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The Sexy History of Banking

On April 4, I had the privilege of acting as a commentator for papers from Stefan Eich and Christine Desan for a symposium entitled Cutting The Gordian Knot of Finance. I'm still reading their other work, which I highly recommend. Here are a couple of takeaways (which I probably could have done a better job of summarizing in my talk, I was trying to relate their work to some stuff I'm working on about EB-5 financing and the Oceanwide project downtown... pictured here):


Eich's new book is The Currency of Politics. He gives a genealogy of the concept of neutral money while theorizing money as a hybrid object, both a social construct with a specific (subjective) history and a quantitative (objective) function. It's neither purely an expression of interested political power nor a purely disinterested technology.


  • “Money is not reducible to either trade or taxes. Instead, it is an ambivalent political project suspended between trust and violence.” (Currency 31)

  • “The real question that thus haunts the politics of money is not the persistence of inflation due to irresponsible politicians but why elected leaders have been so eager to abrogate control over money.” (Eich 689)

Desan is something of a giant in the study of capitalism, her 2014 book Making Money: coin, currency and the coming of capitalism was a landmark in economic history. The focus of her talk was the history of banking. What you need to know here is that she gave a clear and forceful explanation of the way that banks evolved to solve a money shortage: Banks create money, and they owe their ability to do so to their public position.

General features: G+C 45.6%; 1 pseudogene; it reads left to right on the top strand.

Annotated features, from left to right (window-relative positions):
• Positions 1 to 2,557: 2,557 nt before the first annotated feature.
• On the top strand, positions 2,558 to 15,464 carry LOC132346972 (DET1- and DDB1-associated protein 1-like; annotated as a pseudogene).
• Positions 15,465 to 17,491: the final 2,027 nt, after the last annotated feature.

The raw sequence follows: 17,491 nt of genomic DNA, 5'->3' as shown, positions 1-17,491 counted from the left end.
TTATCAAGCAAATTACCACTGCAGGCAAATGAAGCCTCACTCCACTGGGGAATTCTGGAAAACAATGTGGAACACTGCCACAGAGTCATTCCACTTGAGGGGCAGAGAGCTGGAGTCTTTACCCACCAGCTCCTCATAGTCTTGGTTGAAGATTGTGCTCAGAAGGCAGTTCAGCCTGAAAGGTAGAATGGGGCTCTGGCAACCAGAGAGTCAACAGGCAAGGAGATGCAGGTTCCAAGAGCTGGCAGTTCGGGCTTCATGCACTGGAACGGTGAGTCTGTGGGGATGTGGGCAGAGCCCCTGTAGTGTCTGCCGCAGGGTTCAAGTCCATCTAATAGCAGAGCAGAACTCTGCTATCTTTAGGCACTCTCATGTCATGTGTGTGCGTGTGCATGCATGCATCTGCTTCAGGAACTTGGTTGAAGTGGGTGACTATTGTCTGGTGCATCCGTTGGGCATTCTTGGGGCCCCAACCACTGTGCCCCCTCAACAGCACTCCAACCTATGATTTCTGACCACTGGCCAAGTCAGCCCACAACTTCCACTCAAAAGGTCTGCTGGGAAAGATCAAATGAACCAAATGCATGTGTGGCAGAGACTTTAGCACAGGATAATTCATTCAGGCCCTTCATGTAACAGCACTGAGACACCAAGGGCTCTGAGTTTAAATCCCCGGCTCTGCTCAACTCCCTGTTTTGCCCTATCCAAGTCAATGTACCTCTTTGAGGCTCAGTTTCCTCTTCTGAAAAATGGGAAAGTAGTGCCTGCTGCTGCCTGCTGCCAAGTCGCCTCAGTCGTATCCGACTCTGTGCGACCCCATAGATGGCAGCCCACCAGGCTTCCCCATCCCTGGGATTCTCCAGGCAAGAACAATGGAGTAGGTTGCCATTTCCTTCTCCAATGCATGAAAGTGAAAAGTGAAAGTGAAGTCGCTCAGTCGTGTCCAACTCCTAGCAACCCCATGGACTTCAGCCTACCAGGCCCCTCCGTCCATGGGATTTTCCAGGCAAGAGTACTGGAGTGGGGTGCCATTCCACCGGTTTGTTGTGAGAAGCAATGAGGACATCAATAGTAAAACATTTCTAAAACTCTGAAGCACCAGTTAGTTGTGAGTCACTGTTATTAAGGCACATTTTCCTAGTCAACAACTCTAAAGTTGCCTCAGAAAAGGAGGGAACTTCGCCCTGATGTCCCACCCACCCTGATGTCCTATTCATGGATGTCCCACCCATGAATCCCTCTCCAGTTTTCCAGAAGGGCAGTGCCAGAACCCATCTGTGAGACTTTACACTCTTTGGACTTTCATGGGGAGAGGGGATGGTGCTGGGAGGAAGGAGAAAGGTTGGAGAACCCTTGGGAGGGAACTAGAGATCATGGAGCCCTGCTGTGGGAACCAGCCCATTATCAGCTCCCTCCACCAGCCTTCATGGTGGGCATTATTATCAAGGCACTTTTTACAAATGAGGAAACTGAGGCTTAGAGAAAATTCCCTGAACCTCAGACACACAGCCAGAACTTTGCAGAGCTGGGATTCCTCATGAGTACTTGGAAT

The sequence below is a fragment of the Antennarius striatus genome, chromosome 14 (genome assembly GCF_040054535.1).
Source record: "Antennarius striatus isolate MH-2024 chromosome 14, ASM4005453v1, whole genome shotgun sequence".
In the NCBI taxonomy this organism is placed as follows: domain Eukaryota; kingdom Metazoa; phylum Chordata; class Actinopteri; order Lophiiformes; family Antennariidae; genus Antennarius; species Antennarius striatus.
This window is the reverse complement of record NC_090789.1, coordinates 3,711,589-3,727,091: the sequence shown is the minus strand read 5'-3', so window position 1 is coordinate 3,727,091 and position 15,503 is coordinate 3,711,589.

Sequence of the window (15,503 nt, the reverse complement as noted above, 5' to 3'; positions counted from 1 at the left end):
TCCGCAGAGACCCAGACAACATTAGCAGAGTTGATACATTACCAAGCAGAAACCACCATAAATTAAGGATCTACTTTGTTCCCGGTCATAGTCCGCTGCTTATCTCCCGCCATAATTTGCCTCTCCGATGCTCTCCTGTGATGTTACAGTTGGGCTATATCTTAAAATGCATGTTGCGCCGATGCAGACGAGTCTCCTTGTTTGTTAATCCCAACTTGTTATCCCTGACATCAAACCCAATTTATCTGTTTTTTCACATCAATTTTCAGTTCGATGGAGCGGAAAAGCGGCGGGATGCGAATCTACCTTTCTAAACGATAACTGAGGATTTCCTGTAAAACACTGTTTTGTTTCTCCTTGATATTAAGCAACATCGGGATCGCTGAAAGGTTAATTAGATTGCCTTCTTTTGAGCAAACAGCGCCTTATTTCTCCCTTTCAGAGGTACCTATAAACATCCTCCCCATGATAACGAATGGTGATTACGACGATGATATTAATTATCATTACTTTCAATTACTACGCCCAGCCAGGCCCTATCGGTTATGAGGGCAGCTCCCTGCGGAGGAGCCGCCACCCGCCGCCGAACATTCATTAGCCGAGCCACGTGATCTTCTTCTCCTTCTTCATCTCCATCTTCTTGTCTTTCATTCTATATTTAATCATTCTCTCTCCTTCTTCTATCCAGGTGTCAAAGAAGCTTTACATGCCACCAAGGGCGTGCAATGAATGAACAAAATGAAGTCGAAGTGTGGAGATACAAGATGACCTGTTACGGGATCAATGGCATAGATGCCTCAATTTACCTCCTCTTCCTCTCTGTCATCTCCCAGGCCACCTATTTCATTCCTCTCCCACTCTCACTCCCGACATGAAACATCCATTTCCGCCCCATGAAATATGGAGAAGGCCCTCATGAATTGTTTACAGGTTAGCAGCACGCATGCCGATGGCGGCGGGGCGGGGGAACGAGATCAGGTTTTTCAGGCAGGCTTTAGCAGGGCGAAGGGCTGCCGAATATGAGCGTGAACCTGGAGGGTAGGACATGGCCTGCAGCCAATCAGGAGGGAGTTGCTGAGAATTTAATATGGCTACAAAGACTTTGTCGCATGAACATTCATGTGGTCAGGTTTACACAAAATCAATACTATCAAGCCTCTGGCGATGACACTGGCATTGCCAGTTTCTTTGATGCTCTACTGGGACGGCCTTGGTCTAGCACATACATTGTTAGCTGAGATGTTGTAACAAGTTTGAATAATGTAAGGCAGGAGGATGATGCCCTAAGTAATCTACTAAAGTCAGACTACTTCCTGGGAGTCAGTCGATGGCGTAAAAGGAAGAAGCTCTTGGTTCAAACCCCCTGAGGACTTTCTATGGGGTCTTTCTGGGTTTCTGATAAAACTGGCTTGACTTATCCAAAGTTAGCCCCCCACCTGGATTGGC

I was there, functionally, to act as a link from the world of "public-facing" writing—among experts on the history and philosophy of money, I was the representative from the land of narrative, there to think about how you might get people on the outside to understand why something like the history of banking is so important.


Calling something "sexy," is a cheap, clickbait tactic (see Amin's article, below!), but did my title get you to look?


Desan 's work grounds a democratic justification for changing the way banks work. The public's investment and belief in the state's democratic ability to assert power over banks is... sexy! I'm telling you, it was worth a shot.


Martijn Konings, author of the excellent Capital and Time: For A New Critique of Neoliberal Reason and the forthcoming book from Polity on The Bailout State, organizes these generative symposia and is a friend and colleague, he's at the University of Sydney. He and Amin Samman (who just published this excellent piece on Clickbait Capitalism) run the Finance and Society Network. Watch this space for news about more work from the symposium.


I always feel that I'm something of an interloper in this space, coming from media studies and English, but I'm also immensely grateful for interlocutors from the social sciences and political theory. I feel that increasingly, my expertise is in a kind of code switching. I can only do this work if I'm able to immerse myself in the finance-heavy vocabularies from time to time.


It's not easy to engage meaningfully with the history of what have become wildly complex financial systems and their relationship with democracy. This only makes the translation gig increasingly important. The more finance metastasizes into a global crisis-prone octopus of extraterritorial power, the more important it gets to relate financial history to praxis in a democracy. How you get people to care about the dry technical details of money's ontology? Maybe by making clear how money and the banks emerge from—and therefore belong to—the collective.


Footnote: I presented by Zoom. From the bird's eye view of the room that the camera gave me, it seemed like the place was vast and dominated by floor-to-ceiling windows giving out on stormy Australian weather conditions. I felt like I was looking down at a crowd of 40 people inside a monsoon. Trick of perspective. It actually looked like this:





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